LRH Not an ordinary Being

Zinjifar

Silver Meritorious Sponsor
My conclusions at the end of this were..

Hi Hat; I wonder if you've ever read C. S. Lewis' 'That Hideous Strength' or might. I'd be interested in your take on any similarities, disregarding for the moment the general christian framework Lewis uses.

I've often been struck by parallels in that book to Scientology.

Zinj
 

uniquemand

Unbeliever
Thanks for that, Hatsheput. I can relate to that, myself. It helped me to look at shiny things in life for a while after that. I don't feel I'm vulnerable to it, any more, and it was a one-off, with me. Yours sounded quite protracted. Does this persist in PT at all?
 

Hatshepsut

Crusader
response to Zinj

Hi Hat; I wonder if you've ever read C. S. Lewis' 'That Hideous Strength' or might. I'd be interested in your take on any similarities, disregarding for the moment the general christian framework Lewis uses.

I've often been struck by parallels in that book to Scientology.

Zinj


Hey Zinj, I have not read That Hideous Strength. I picked it up in the bookstore about 7 months ago though. I thumbed through the series of three in The Space Trilogy. I think they should be read in order. Out of the Silent Planet and Perelandra, then That Hideous Strength.
I have always been an exasperatingly slow reader. I like pictures as is obvious from most of my posts. However I got a link to Lewis on a site Reading Out Loud.. The professor who does C.S. Lewis is brilliant. I happen to love Lewis' Christian viewpoint. I much enjoyed his portrayal of the lion dying and then resurrecting in The Lion, The Witch and The Wardrobe.
In listening to the C.S. Lewis biography ( that which I could) I've learned what a genius he was. Its like discovering Francis Bacon for the first time or something...there's quite some depth. We have had some brilliant stars on this planet.
I think his writings do bring to mind some of the things in Scientology. But that is because Hubbard had a sort of off planet viewpoint. He, according to himself, came from 'out there' to here. A lot of what inspired him in the 50s and 60s seems to indicate he was still playing 'space' games. But hell, I resemble that remark. :D
 
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Hatshepsut

Crusader
response to uniquemand

Thanks for that, Hatsheput. I can relate to that, myself. It helped me to look at shiny things in life for a while after that. I don't feel I'm vulnerable to it, any more, and it was a one-off, with me. Yours sounded quite protracted. Does this persist in PT at all?

Nope. It does not bother me in present time uniquemand. I took a dive like a gopher into a hole. I submerged. I completely buried myself in substitue 'selves'. However, things like that end up in "the bull pen". Its like seeing your first UFO as kid. You don't really want to talk about it after a while. But you never forget what you experienced. I have never had a more poignant or powerful confirmation that I am indeed immortal. :D Death would've been an insufficient offering. I was the threat.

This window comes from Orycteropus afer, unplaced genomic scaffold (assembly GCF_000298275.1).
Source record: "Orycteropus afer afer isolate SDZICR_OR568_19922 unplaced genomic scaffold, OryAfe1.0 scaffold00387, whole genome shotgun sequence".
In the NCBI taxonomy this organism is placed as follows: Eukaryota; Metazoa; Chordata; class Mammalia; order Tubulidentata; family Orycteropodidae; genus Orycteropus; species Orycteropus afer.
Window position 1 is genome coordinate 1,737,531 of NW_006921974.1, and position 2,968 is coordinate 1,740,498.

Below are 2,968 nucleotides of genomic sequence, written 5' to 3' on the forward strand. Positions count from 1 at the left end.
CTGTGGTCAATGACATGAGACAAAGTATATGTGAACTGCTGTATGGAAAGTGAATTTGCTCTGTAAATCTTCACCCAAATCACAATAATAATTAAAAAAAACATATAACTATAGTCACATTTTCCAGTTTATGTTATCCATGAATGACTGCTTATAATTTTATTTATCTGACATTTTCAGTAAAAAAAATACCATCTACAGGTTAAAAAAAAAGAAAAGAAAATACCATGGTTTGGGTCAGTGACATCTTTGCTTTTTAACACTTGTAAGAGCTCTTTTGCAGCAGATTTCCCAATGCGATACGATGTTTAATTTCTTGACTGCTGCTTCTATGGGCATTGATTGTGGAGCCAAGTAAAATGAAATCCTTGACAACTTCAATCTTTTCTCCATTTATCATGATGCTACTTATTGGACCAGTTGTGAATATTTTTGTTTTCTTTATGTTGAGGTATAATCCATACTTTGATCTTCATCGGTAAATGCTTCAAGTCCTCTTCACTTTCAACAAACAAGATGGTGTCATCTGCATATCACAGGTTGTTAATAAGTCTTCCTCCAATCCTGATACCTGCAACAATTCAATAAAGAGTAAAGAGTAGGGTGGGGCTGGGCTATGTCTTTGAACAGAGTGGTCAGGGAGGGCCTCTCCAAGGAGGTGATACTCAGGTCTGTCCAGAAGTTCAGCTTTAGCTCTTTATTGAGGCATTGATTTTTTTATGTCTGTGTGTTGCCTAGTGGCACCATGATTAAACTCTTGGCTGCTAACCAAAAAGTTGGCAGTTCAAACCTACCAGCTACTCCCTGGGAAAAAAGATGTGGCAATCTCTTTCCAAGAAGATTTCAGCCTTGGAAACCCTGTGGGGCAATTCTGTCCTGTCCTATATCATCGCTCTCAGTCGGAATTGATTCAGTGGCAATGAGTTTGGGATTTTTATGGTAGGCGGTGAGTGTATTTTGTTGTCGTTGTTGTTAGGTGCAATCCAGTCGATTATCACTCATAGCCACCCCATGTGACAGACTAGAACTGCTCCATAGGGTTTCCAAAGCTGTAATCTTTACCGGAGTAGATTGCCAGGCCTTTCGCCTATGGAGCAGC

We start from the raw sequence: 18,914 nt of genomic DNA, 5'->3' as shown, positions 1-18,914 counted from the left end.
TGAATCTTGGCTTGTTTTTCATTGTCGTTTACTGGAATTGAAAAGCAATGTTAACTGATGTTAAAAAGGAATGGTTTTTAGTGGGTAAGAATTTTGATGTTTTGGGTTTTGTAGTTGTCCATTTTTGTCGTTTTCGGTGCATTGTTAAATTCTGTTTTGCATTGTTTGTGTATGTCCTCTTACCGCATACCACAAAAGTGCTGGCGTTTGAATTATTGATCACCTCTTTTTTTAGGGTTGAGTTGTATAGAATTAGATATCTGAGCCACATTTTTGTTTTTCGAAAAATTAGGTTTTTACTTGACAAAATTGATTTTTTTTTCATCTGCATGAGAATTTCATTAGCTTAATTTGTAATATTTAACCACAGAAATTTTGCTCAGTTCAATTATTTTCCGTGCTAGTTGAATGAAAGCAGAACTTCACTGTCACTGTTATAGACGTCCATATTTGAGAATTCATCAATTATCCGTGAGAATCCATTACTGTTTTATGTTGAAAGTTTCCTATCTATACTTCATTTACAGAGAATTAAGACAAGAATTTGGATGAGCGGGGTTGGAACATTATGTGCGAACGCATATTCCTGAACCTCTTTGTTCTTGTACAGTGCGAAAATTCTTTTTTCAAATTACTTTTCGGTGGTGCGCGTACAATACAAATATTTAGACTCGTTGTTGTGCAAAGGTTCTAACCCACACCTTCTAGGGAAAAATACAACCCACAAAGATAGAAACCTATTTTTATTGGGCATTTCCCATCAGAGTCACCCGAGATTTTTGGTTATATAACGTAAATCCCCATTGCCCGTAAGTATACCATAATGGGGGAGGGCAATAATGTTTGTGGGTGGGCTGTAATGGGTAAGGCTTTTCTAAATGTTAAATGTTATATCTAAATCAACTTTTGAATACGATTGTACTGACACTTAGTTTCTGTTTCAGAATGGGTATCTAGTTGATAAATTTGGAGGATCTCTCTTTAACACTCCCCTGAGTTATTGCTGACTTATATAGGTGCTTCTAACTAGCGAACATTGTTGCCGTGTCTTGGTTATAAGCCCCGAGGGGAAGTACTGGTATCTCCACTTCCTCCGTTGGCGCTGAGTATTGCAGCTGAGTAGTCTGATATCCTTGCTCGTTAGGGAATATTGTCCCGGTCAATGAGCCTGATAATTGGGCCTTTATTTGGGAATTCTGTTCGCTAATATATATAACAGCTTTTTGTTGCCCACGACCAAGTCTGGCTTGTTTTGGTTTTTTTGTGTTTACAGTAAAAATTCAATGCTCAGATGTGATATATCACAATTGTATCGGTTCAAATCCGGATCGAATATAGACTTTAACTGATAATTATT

I think, or rather fancy, that if I could've 'grokked' the situation I would have a greater insight as to why we don't remember past lives. There is a transition from leaving one system of things and going into another. There is a transition point. The overwhelm is so anihilative to the BEING that it starts the ball rolling....for living as substitue selves. Being YOU has become untenable. I won't get into how I was made untenable to myself. My blocking my memory of it was actually my only salvation. I pulled that cork once. I won't do it again. I've no safe solutions.
 
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Zinjifar

Silver Meritorious Sponsor
Hey Zinj, I have not read That Hideous Strength. I picked it up in the bookstore about 7 months ago though. I thumbed through the series of three in The Space Trilogy. I think they should be read in order. Out of the Silent Planet and Perelandra, then That Hideous Strength.
I have always been an exasperatingly slow reader. I like pictures as is obvious from most of my posts. However I got a link to Lewis on a site Reading Out Loud.. The professor who does C.S. Lewis is brilliant. I happen to love Lewis' Christian viewpoint. I much enjoyed his portrayal of the lion dying and then resurrecting in The Lion, The Witch and The Wardrobe.
In listening to the C.S. Lewis biography ( that which I could) I've learned what a genius he was. Its like discovering Francis Bacon for the first time or something...there's quite some depth. We have had some brilliant stars on this planet.
I think his writings do bring to mind some of the things in Scientology. But that is because Hubbard had a sort of off planet viewpoint. He, according to himself, came from 'out there' to here. A lot of what inspired him in the 50s and 60s seems to indicate he was still playing 'space' games. But hell, I resemble that remark. :D

Personally, I think they all work well as stand-alones and, they are all very different. I read Hideous first and it worked that way for me. It's much more 'realistic' than the others. Out of the Silent Planet never did much for me, but Perelandra is very good, in an alegorical/theological way.

Hideous though is more like 1984 and it's amazing how similar some 'tech' is that's used by the baddies who are 'clearing the planet'.

Zinj
 
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